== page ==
Skip to main content

“I believe this course design helped first generation college students because my interactive approach engaged all students on an inclusive and equal basis.”

Course: FYS Data Ethics

Department: Computer Science


Overall, the course worked remarkably well for a new course.

I noticed that students seemed to lose steam toward the end of the semester. I’d like to think of ways to further energize the students in the last 5 weeks of the course.

Interestingly, the course required a lot more prep time over the summer, significant grading time, and one-on-one meetings, but not that much prep time before each course. For each individual class, I took on a moderating, observing, and coaching role.

I believe this course design helped first generation collect students because my approach engaged all students on an inclusive and equal basis. I also engaged students routinely, on a regular, week-by-week basis.

Course Description

This course provides students an active learning environment so they can better understand and navigate the moral and ethical issues and implications of the collection and use of data. The course also provides a lens on how students can use data to better understand complex and important ethical issues.

We will study the topic of data ethics in the following contexts: research and education, government, and for-profit companies. Drawing on the case-based method, our time in class will be spent primarily on the discussion and debate of real-world events reflecting the various ethical dilemmas surrounding the collection and use of data.

Time outside of class will be spent reading seminal articles on ethics and moral philosophy, reading topical articles highlighting current issues, reviewing and analyzing cases based on real-world events, and on completing written assignments.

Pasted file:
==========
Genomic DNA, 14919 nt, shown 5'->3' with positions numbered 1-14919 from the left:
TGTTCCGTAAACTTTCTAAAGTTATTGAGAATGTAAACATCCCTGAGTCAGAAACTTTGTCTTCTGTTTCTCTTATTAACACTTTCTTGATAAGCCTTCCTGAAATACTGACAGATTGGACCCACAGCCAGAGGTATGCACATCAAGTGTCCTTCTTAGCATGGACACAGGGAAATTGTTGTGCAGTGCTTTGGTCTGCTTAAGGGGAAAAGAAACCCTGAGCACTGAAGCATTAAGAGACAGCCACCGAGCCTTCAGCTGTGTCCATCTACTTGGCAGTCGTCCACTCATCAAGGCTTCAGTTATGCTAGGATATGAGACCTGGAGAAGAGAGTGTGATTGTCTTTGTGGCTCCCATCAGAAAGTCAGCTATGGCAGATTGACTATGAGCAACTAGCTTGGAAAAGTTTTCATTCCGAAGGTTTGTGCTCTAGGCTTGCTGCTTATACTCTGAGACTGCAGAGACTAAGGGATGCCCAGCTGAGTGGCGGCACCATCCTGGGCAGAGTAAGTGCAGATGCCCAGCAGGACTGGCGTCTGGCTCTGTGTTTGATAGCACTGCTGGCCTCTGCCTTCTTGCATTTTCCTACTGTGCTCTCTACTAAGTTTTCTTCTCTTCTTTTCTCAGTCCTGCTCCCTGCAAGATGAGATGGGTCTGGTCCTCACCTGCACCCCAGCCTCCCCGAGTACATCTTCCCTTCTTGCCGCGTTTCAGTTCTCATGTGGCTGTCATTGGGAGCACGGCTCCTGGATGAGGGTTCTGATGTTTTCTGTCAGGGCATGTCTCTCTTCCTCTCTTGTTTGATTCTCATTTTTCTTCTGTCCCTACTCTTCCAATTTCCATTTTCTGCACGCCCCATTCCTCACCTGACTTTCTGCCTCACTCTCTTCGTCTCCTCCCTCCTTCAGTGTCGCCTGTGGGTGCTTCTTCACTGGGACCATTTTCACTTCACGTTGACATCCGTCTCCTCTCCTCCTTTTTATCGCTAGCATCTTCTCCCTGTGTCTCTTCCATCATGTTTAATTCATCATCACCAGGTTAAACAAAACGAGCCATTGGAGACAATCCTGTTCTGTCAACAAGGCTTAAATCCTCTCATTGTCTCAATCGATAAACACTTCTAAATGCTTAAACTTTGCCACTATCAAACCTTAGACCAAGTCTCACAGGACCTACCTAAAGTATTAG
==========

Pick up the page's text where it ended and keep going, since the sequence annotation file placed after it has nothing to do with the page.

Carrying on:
In addition to completing individual written assignments, students will also form a team to complete a final, larger written assignment and deliver a presentation.

Projected Design Elements

-Flipped classroom, with structured activities to maximize learning experience
-Incorporate students’ work outside of the classroom inside the classroom
-Incorporate real-world cases to maximize relevance and interest

I’m using a flipped classroom approach and the students engage in considerable group/team work. That said, I’m quite certain I could improve the implementation of both.

At the end of the process, I now envision the following improvements:

-I would like to introduce more variation in the weekly format to keep students engaged at the same level throughout the semester;
-I would like to find ways to reduce the workload of the course without sacrificing the students’ overall learning experience;
-I would like to further focus the course on fewer topics and domains;
-I would like to find better ways to monitor and assess the students “outside of the classroom” activities to better understand the learning that is taking place;
-I would like to find ways to better involve outside speakers to engage the students with a diversity of perspectives. I am sure there are other improvements I could make and look forward to learning from others as part of this process.

Incorporated Design Elements

This was a new course for me, so I used it as an opportunity to teach a course in a fundamentally different way, by embracing the active learning concept.

I tried several debate formats, which worked well overall. The students did feel overwhelmed with the amount of outside of the classroom preparation, and this is something I’d look to improve for the next time I teach my course. In addition, the students wanted the debate performances to be more clearly incorporated into the grading scheme for the course. I’ll need to think through how I might do this in future iterations of the course.

Speaking of grading, the course included a significant number of deliverables, which resulted in a lot of grading. I’d like to see if I can reduce the number of deliverables somewhat and achieve the same or better outcomes.

Program: Finish Line Project

Return to the Faculty Portfolio Catalog